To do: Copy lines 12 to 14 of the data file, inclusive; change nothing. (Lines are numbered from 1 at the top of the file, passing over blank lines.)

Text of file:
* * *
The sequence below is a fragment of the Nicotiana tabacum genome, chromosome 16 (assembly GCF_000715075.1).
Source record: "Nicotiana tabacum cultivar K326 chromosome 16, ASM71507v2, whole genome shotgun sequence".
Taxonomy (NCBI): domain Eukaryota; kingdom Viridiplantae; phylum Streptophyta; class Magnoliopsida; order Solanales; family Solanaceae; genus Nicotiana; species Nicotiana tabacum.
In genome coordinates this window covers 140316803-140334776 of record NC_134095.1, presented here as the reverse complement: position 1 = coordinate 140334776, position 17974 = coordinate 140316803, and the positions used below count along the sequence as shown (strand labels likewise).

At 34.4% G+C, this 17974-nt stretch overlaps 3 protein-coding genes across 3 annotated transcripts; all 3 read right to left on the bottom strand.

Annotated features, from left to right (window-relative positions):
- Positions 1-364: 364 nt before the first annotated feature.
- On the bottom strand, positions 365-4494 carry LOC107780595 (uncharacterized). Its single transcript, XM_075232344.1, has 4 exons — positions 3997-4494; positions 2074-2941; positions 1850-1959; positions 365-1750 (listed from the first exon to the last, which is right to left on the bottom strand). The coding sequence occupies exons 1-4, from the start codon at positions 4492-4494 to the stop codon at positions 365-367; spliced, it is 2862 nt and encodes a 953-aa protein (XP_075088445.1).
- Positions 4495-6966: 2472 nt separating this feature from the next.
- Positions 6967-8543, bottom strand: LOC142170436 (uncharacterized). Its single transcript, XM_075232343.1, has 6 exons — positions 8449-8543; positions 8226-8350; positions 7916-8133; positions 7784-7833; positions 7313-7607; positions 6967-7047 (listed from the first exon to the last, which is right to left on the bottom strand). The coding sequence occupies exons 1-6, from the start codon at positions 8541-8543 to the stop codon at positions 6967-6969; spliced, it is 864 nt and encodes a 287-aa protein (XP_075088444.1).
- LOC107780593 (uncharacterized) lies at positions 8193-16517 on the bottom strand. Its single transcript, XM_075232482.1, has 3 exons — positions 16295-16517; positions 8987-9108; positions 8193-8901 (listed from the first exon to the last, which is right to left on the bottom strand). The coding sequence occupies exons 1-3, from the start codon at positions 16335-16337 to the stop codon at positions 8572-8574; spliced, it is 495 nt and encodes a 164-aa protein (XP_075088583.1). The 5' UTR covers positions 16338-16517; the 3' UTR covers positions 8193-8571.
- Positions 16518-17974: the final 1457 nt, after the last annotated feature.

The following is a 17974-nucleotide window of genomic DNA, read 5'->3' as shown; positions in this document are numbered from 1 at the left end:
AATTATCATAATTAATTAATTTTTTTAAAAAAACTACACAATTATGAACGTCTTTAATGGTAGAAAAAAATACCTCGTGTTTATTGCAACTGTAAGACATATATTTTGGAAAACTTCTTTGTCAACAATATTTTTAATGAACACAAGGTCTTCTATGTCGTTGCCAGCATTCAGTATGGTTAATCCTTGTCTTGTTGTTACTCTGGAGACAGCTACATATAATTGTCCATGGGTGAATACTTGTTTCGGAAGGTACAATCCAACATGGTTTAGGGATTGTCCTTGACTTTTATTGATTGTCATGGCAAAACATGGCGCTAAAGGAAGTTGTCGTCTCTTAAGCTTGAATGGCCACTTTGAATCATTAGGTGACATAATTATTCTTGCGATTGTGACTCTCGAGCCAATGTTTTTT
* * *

- Positions 16518-17974: the final 1457 nt, after the last annotated feature.

The following is a 17974-nucleotide window of genomic DNA, read 5'->3' as shown; positions in this document are numbered from 1 at the left end:
AATTATCATAATTAATTAATTTTTTTAAAAAAACTACACAATTATGAACGTCTTTAATGGTAGAAAAAAATACCTCGTGTTTATTGCAACTGTAAGACATATATTTTGGAAAACTTCTTTGTCAACAATATTTTTAATGAACACAAGGTCTTCTATGTCGTTGCCAGCATTCAGTATGGTTAATCCTTGTCTTGTTGTTACTCTGGAGACAGCTACATATAATTGTCCATGGGTGAATACTTGTTTCGGAAGGTACAATCCAACATGGTTTAGGGATTGTCCTTGACTTTTATTGATTGTCATGGCAAAACATGGCGCTAAAGGAAGTTGTCGTCTCTTAAGCTTGAATGGCCACTTTGAATCATTAGGTGACATAATTATTCTTGCGATTGTGACTCTCGAGCCAATGTTTTTT